EY does the metaverse – can it save all things Meta?

Ernst & Young has updated EY wavespace™, a global network that provides clients experiences in the so-called metaverse space. The news comes one day after lacking financial results from Facebook owner Meta, the current figurehead of extended reality in enterprise.

EY wavespace™ and the EY metaverse lab are touted as guiding clients through immersive digital experiences, including helping them to anticipate new business models and shift to a decentralized economy arising out of Web3-based applications and platforms such as blockchain.

On a granular level, EY is offering people with skills in 3D design, web animation, game development, art direction and human experience design. These talents are offered up with experience in artificial intelligence (AI), internet of things (IoT) and digital twin robotics to create extended reality environments across web, augmented reality (AR), virtual reality (VR) and mixed reality (MR). Solutions are customized per industry and client; industrial clients, for example, may benefit from virtual supply chains and smart factories in EY’s metaverse space.

Edwina Fitzmaurice, EY global chief customer success officer, said: “I am seeing a lot of interest in the metaverse from clients in all sectors and industries. At this stage, the metaverse is about creativity and opportunity, not certainty.”

Wise words considering how uncertain the metaverse space and its future currently stands. Yesterday’s Q3 2022 earnings for Meta showed the company lost $3.7bn through its own VR/AR subsidiary, Reality Labs.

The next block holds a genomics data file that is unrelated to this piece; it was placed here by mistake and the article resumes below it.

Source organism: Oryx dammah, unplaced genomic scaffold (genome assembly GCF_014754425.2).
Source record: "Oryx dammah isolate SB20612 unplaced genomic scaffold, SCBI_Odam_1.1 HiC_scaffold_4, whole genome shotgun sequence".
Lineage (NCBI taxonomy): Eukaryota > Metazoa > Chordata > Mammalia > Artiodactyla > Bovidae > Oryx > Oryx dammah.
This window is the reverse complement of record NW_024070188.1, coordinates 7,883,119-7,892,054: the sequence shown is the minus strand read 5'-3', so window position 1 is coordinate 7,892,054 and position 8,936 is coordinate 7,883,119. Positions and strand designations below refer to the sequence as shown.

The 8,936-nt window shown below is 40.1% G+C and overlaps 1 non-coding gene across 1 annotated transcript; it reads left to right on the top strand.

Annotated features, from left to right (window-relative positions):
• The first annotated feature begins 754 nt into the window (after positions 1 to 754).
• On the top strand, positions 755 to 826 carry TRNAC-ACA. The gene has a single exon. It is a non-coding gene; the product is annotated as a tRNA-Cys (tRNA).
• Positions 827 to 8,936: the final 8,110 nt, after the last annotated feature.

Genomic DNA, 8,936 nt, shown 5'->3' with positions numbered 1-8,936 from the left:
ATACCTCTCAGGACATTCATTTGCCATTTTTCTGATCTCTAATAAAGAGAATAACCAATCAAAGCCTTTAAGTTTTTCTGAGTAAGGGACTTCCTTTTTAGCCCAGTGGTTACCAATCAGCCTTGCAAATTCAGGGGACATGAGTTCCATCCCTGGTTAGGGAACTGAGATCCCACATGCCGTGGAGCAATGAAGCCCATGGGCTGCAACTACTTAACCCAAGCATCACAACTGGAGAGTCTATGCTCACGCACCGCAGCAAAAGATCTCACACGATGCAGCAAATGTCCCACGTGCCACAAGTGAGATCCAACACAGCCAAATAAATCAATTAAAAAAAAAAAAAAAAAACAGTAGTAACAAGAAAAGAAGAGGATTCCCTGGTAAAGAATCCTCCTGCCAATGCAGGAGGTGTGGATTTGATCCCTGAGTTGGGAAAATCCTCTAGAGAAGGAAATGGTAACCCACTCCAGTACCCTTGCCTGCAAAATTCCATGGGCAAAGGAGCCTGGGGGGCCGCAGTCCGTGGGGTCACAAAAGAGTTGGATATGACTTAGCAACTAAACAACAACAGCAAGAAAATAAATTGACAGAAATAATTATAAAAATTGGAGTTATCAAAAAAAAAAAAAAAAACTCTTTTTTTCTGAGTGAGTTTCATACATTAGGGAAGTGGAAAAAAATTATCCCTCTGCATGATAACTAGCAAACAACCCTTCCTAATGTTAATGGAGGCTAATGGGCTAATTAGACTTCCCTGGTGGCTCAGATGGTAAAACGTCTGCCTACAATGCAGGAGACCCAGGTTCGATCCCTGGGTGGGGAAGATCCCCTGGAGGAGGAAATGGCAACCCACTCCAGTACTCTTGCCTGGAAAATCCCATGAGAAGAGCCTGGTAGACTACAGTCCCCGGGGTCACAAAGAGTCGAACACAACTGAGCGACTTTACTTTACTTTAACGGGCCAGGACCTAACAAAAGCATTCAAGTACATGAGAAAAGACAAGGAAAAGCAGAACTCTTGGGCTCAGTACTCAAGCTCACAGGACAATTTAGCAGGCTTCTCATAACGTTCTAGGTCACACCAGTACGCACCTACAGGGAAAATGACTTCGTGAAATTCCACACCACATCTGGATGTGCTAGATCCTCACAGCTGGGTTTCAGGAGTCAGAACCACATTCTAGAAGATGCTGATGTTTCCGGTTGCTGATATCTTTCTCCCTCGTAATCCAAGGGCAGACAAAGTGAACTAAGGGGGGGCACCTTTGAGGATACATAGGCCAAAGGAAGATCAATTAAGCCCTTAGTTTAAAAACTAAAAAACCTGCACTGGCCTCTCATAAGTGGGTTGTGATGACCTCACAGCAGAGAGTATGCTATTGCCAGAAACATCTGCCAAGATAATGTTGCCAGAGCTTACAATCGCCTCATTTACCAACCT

The Meta spin on things is that this was part of the plan whilst the company finds its footing with the still-nascent form of technology. In the words of CEO Mark Zuckerberg, “This is a massive undertaking and it’s often going to take a few versions of each product before they become mainstream.”

According to noted metaverse critic and chief strategy officer at Diva Agency James Whatley, Meta “has gone too far too soon on the future of the internet and too little too late on the future of long-form video.”

“Compounded with the ground being lost to the unstoppable growth of TikTok, you can see why the-company-formerly-known-as-Facebook finds itself (after the results) on tricky ground with the markets – stock fell 18 percent in after-hours trading,” Whatley wrote on Linkedin.

It appears EY’s latest quarterly doesn’t have financial stats for its own metaverse division, so it remains to be seen how long Ernst & Young will keep playing in the virtual sphere. But a focus on the industrial metaverse through its updated platform may have more legs than Meta’s future social media ambitions.

EY doesn’t stand alone either in the consultancy space when it comes to the field; Accenture last year gave 60,000 virtual reality headsets to new recruits for onboarding. If companies are genuine about the metaverse, then expensive freebies may be the only recourse for uptake.